Learning & Teaching Foreign Languages



Attention is a major construct in cognitive models of learning.

We owe to William James this early definition: 

Everyone knows what attention is. It is the taking possession by the mind, in clear and vivid form, of one out of what seem several simultaneously possible objects or trains of thought. Focalization, concentration, of consciousness are of its essence. It implies withdrawal from some things in order to deal effectively with others, and is a condition which has a real opposite in the confused, dazed, scatterbrained state which in French is called distraction, and Zerstreutheit in German.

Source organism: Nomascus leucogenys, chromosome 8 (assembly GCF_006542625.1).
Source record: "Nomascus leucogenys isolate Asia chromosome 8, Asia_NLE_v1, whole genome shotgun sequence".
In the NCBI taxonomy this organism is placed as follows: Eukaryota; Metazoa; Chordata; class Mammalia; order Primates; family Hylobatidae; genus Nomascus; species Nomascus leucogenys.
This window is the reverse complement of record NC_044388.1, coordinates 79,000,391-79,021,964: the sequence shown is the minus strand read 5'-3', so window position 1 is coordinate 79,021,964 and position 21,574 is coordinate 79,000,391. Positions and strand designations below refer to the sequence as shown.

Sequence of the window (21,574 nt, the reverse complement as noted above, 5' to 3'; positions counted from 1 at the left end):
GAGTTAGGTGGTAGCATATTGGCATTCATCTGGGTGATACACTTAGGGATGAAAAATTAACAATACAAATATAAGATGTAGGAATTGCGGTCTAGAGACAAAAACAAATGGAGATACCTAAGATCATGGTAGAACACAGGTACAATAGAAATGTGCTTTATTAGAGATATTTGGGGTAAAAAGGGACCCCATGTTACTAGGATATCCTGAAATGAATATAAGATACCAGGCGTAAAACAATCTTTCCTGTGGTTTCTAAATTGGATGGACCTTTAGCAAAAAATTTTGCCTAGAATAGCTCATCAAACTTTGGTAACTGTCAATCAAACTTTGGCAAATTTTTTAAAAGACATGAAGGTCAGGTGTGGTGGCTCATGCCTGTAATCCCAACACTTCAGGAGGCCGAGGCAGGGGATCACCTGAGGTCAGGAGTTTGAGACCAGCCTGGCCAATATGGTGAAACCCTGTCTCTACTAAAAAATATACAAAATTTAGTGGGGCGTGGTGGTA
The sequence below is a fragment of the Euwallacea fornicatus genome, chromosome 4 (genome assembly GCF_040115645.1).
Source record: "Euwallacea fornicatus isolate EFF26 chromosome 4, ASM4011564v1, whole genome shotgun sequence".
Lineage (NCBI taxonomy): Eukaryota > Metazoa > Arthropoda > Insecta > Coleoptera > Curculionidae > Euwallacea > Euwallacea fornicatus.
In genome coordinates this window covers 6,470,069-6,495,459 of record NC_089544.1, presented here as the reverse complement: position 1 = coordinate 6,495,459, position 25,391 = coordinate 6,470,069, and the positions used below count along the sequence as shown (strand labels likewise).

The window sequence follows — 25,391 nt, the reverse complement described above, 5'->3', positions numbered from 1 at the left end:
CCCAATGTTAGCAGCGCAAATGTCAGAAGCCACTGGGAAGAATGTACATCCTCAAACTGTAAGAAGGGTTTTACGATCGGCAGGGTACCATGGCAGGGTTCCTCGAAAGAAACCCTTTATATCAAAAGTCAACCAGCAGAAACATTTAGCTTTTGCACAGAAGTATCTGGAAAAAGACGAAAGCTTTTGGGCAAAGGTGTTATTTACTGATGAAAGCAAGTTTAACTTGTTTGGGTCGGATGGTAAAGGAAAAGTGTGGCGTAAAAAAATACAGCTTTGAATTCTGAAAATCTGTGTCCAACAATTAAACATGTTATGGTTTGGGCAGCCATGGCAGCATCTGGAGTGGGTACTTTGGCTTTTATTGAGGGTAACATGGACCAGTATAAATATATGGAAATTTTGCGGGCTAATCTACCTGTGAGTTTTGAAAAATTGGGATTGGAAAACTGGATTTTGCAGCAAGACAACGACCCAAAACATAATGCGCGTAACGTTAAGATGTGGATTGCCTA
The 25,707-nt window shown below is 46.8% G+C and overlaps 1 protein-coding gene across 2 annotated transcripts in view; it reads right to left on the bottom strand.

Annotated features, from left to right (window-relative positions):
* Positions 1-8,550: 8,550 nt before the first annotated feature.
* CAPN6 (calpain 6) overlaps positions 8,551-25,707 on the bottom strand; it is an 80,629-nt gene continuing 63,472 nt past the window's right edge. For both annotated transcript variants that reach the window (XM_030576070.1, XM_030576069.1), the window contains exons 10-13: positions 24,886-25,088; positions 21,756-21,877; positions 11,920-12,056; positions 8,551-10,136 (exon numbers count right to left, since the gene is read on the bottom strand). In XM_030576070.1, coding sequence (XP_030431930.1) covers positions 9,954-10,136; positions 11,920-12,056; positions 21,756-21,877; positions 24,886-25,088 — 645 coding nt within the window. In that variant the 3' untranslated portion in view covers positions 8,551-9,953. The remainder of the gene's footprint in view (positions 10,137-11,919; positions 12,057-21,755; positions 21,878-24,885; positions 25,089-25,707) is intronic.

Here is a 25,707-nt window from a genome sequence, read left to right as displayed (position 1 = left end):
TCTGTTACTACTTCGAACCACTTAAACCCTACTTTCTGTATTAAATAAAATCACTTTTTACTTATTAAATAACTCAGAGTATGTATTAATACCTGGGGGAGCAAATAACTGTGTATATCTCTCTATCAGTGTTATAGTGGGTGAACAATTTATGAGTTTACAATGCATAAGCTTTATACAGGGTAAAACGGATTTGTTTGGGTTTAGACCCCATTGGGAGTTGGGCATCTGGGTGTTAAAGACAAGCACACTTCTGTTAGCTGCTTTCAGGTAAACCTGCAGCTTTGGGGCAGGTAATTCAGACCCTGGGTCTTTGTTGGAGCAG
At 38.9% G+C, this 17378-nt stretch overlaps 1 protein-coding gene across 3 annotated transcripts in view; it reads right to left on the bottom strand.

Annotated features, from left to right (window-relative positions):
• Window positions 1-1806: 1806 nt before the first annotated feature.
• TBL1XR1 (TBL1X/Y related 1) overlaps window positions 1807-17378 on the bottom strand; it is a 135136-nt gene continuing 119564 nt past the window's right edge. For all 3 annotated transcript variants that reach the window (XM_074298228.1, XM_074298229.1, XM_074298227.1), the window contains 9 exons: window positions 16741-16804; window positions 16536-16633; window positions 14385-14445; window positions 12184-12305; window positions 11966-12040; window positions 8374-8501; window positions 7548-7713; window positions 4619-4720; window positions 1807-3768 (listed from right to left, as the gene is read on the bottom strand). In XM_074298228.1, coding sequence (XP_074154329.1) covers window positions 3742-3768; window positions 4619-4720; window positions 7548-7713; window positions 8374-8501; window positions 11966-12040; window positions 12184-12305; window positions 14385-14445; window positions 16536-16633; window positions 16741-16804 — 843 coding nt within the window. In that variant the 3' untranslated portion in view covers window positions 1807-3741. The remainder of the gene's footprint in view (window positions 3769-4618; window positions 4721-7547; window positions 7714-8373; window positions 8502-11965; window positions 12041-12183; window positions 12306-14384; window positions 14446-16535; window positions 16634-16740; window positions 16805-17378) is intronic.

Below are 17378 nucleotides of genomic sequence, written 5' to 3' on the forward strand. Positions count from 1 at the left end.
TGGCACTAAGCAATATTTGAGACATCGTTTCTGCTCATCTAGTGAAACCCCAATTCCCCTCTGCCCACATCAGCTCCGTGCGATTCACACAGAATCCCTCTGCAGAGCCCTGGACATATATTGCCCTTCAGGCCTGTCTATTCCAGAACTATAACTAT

(James, 1890)

Information processing models, including early research by Broadbent and Newell & Simon, rely on the notion of selective attention to explain how we decide which parts of the information brought to us by our senses will receive further processing.


Read and reflect: Selective filter

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